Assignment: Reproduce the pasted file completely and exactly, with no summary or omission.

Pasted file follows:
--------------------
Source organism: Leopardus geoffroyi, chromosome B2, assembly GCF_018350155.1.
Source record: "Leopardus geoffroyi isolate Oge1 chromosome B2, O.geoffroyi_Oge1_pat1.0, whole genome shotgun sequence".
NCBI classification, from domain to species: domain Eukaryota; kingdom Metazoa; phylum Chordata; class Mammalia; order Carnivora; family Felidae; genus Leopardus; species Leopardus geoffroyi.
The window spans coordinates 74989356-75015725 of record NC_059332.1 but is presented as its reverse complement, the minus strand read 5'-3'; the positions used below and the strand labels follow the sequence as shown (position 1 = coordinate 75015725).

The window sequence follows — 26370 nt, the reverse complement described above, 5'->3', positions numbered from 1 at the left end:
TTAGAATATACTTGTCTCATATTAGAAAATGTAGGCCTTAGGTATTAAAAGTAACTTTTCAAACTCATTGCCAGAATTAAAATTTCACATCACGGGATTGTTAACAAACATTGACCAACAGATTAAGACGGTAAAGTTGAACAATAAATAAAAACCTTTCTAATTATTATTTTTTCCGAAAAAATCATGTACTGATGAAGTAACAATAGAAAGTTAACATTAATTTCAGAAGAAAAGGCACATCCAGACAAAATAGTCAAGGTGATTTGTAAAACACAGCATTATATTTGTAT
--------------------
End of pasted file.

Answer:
Source organism: Leopardus geoffroyi, chromosome B2, assembly GCF_018350155.1.
Source record: "Leopardus geoffroyi isolate Oge1 chromosome B2, O.geoffroyi_Oge1_pat1.0, whole genome shotgun sequence".
NCBI classification, from domain to species: domain Eukaryota; kingdom Metazoa; phylum Chordata; class Mammalia; order Carnivora; family Felidae; genus Leopardus; species Leopardus geoffroyi.
The window spans coordinates 74989356-75015725 of record NC_059332.1 but is presented as its reverse complement, the minus strand read 5'-3'; the positions used below and the strand labels follow the sequence as shown (position 1 = coordinate 75015725).

The window sequence follows — 26370 nt, the reverse complement described above, 5'->3', positions numbered from 1 at the left end:
TTAGAATATACTTGTCTCATATTAGAAAATGTAGGCCTTAGGTATTAAAAGTAACTTTTCAAACTCATTGCCAGAATTAAAATTTCACATCACGGGATTGTTAACAAACATTGACCAACAGATTAAGACGGTAAAGTTGAACAATAAATAAAAACCTTTCTAATTATTATTTTTTCCGAAAAAATCATGTACTGATGAAGTAACAATAGAAAGTTAACATTAATTTCAGAAGAAAAGGCACATCCAGACAAAATAGTCAAGGTGATTTGTAAAACACAGCATTATATTTGTAT